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Grand Teton National Park
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Grand Teton National Park

Located in northwestern Wyoming, Grand Teton National Park protects stunning mountain scenery and a diverse array of wildlife. Adorned with glaciers and snowfields, the Teton Range is unquestionably the park's central feature. As the mountains abruptly rise above the sagebrush valley of Jackson Hole, they create a rugged, picturesque backdrop. Photographed by millions of visitors each year, this world-renowned western scenery also offers opportunities for a variety of recreational pursuits.

A diverse array of wildlife complements the impressive mountain landscape. Elk, moose, pronghorn, mule deer, and bison are commonly seen in the park. Black bears are common in forested areas, while grizzlies are occasionally observed in the northern part of the park. More than 300 species of birds can be observed, including bald eagles, peregrine falcons, trumpeter swans, sandhill cranes, and ravens. There are more than 900 species of flowering plants and 60 species of mammals such as marmots, snowshoe hares, pikas, and chipmunks.

Unspoiled lakes and the winding Snake River add to the natural beauty of the area. A 50-mile-long section of river meanders through the park on its 1,056-mile-long journey to the Pacific Ocean, providing habitat for one of the last wild, inland populations of native cutthroat trout. River channels create wetlands that support beavers, otters, white pelicans, ospreys, and bald eagles.

The park preserves a rich cultural history. The Teton Range was sacred to Native Americans who made seasonal visits. Fur trappers, homesteaders, and ranchers pioneered an independent life in this rigorous environment. Conservationists aspired to preserve the grandeur of the landscape for future generations; and modern-day outdoor enthusiasts seek adventure and inspiration. About 4 million people visit the park annually.


  • The highest peak in the Teton Range is the Grand Teton at an elevation of 13,770 feet. The range also includes 12 peaks over 12,000 feet and 12 mountain glaciers.
  • The coldest temperature ever recorded in the park was -63° F. Snow blankets the Teton landscape from early November to late April with approximately 400 inches of yearly snowfall in the mountains and 175 inches on the valley floor.
  • The park's semi-arid climate brings summertime highs of 93 F and 20 inches of average annual rainfall.
  • The park covers 310,000 acres and includes the former Jackson Hole National Monument.
  • Grand Teton National Park has no poisonous snakes or spiders.
  • Since 1996, seven bears have been destroyed in this park because they became too accustomed to eating human food and posed a danger to visitors. Do not feed the bears


  • Springtime in Jackson Hole is for the birds; each weekend in April, you can join a naturalist on an early morning trek to observe the unique mating rituals of sage grouse. Spring also means that snowplows begin to uncover the Teton Park Road. Once plowed, this road opens to non-motorized use only (walking, rollerblading, and bicycling) for the month of April. The road opens to vehicle traffic on May 1st.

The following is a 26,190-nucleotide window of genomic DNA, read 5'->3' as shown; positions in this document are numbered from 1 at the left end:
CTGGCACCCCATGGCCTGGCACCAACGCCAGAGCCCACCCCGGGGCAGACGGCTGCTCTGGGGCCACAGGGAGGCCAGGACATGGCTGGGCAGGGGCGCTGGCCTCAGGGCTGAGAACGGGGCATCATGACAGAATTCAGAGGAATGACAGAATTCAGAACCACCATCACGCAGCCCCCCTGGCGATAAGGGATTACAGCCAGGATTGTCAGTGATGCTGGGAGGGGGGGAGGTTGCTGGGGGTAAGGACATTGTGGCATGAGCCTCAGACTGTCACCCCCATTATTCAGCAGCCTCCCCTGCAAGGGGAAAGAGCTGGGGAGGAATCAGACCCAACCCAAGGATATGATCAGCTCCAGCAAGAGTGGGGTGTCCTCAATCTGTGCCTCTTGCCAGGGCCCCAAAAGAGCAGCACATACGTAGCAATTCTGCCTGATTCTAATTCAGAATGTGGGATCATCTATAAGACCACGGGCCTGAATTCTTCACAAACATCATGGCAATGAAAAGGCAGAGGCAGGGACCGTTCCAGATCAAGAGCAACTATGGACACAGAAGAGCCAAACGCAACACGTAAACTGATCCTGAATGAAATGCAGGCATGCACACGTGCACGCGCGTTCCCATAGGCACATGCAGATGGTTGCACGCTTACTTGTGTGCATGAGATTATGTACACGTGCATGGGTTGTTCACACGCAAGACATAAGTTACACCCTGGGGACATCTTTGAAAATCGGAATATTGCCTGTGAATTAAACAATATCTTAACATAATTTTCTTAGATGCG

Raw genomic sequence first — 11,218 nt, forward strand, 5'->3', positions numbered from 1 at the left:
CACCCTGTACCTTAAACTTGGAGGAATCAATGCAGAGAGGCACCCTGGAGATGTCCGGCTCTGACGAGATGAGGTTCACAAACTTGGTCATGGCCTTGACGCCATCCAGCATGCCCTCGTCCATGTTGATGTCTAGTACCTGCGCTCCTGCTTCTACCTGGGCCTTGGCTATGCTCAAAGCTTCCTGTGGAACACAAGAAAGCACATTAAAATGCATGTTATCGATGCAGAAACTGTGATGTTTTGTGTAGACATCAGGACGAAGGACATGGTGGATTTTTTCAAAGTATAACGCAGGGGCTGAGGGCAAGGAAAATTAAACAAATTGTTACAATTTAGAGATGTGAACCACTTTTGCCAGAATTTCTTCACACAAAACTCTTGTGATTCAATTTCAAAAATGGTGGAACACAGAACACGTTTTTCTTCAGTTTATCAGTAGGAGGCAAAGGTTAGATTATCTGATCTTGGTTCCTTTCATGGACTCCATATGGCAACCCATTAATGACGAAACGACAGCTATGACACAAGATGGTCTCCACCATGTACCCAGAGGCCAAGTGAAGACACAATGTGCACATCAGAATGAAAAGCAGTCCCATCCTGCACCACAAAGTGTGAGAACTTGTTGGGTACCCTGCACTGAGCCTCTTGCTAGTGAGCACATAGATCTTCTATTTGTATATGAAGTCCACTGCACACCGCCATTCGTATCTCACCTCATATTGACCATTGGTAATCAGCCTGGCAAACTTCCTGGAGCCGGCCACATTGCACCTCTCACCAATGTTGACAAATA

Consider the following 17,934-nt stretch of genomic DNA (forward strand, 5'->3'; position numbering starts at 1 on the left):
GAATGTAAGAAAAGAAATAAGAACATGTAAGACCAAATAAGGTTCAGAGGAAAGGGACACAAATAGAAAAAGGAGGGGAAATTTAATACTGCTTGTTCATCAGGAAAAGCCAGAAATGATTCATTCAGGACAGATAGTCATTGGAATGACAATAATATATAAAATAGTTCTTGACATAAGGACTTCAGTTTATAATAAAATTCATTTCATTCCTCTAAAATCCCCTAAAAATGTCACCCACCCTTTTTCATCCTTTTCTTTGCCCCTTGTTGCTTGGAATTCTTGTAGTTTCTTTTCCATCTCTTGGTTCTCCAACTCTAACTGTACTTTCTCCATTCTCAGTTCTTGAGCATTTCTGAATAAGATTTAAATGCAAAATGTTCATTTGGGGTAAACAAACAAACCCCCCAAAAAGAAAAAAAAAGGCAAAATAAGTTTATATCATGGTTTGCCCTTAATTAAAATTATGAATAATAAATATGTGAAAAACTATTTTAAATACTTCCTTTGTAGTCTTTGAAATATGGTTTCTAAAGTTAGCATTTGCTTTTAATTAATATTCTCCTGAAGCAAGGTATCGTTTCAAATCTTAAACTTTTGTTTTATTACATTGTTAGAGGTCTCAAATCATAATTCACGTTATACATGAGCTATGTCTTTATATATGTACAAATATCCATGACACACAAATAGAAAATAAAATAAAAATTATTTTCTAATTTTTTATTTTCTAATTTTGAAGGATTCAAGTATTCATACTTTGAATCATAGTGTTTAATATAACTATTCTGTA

• Summertime is the most popular time to visit and experience the many recreational activities. Educational opportunities for adults and children alike occur each day and evening as park naturalists conduct interpretive hikes, talks and evening slide programs. To answer all your questions, rangers staff four visitor centers and an Indian Arts Museum. Summer activities include climbing, hiking, backpacking, camping, wildlife observation, fishing, horseback riding, bicycling, boating, rafting, and photography.
  • Fall is a special time for visitors and wildlife. Aspens and cottonwoods turn golden yellow and crowds thin, as elk begin to bugle and gather in harems during their mating season. Each September evening, naturalists lead caravans of visitors to view wildlife. Hiking and photography are favored activities during this "short but sweet" season.
  • Winter is a time of silence and pristine splendor. Cross-country skiing or snowshoeing on the Teton Park Road and nearby trails offers a chance to experience both the beauty and rigors of the season. Ranger-led snowshoe hikes are offered each day, except Wednesdays, from December 26 to mid-March. This free activity provides snowshoes and basic instruction for beginners and experienced alike. Call (307) 739-3399 for reservations.


  • The Devils Tower National Monument rises 1,267 feet above the meandering Belle Fourche River. Rock climbing at Devils Tower is a popular recreational sport. The tower is acclaimed as one of the premier crack climbing areas in North America.
  • Fossil Butte National Monument is is located just 15 miles west of the town of Kemmerer in southwestern Wyoming. This 50-million year old lake bed is one of the richest fossil localities in the world.
  • The Black Hills National Forest is located in southwestern South Dakota and northeastern Wyoming.
  • Bighorn National Forest is located in north-central Wyoming. The Bighorns are a sister range of the Rocky Mountains located half-way between Mt. Rushmore and Yellowstone National Park.
National Park Service Photos
Mount Moran from Oxbow Bend
Moose calf
Teton Reflection in Beaver Pond.

Grand Teton Information:
Moose, WY 83012
National Park Web Site
Visitor Info (307) 739-3300

Moose Visitor Center
(307) 739-3399

Park Map (PDF)

Información en Español

State Tourism Information:
Wyoming Travel & Tourism
(800) 225-5996

Wyoming Game & Fish
(307) 777-4600

Road and Travel Information
(307) 772-0824

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